Early West London had two main focuses of growth, the area around Thorney Island, site of Westminster Abbey and the Palace of Westminster, and ribbon development heading west - towards Westminster - from gates in the walls of the City of London. In the 17th century these areas of growth would be linked by high status new developments, which formed a focal point in their own right, later becoming known as the West End of London.
Initial growth at Thorney Island, Westminster
The development of the area began with the establishment of the Abbey on a site then called Thorney Island, the choice of site may in part relate to the natural ford which is thought to have carried Watling Street over the Thames in the vicinity. Tradition dates the foundation to the 7th Century AD with written records dating back to the 960s or early 970s. The Island and surrounding area became known as Westminster in reference to the church.
The legendary origin is that in the early 7th century, a local fisherman named Edric, ferried a stranger in tattered foreign clothing over the Thames to Thorney Island. It was a miraculous appearance of St Peter, a fisherman himself, coming to the island to consecrate the newly built church, which would subsequently develop into Westminster Abbey. He rewarded Edric with a bountiful catch when he next dropped his nets. Edric was instructed to present the King and St. Mellitus, Bishop of London with a salmon and various proofs that the consecration had already occurred . Every year on 29 June, St Peters day, the Worshipful Company of Fishmongers presents the Abbey with a salmon in memory of this event.
The Palace of Westminster subsequently developed, with Parliament being based there from its establishment in 1265. The presence of the centre of government as a distinct focus for growth, accompanied by the proximity of the City, ensured that western London was the fastest growing part of early London.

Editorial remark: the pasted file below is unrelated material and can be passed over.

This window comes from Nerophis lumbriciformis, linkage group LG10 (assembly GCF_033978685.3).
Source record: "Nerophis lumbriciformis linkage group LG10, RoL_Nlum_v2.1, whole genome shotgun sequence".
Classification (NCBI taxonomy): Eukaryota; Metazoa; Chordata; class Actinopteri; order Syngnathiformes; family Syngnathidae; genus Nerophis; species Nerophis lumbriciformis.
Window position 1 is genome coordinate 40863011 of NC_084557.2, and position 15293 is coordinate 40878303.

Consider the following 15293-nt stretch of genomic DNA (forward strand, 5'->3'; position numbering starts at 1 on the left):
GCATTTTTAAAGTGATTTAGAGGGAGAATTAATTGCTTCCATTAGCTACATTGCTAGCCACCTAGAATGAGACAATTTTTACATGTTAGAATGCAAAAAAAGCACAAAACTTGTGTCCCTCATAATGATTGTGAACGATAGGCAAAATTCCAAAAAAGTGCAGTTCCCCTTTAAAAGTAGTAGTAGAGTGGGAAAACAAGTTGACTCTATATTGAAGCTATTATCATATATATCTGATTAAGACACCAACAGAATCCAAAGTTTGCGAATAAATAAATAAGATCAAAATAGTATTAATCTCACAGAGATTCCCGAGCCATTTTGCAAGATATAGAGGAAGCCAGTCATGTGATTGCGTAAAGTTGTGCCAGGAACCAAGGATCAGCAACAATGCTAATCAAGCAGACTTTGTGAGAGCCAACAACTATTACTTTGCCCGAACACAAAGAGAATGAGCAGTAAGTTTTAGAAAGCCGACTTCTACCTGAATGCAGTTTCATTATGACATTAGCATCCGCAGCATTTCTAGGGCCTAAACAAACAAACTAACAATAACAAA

First West End
The growth of the City of London beyond its city walls was much faster outside the western gates of Ludgate and Newgate than it was outside the gates to the north or to the east; this rapid growth, was due to the roads from these western gates leading to the political centre of Westminster. The large, prosperous extra-mural ward of Farringdon Without, extensively urbanised during the 12th century, has been described as London’s First West End.
From the 15th to 17th centuries growth along the roads from Ludgate (Fleet Street and The Strand) and Newgate (Holborn and High Holborn) accelerated, and came to extend far beyond Farringdon Without, into Holborn, Bloomsbury and Westminster.
A New West End
Urban growth extending from the Westminster urban area, linked up with that extending from the City in the time of Henry VIII. It was at around that time that Westminster first acquired City status.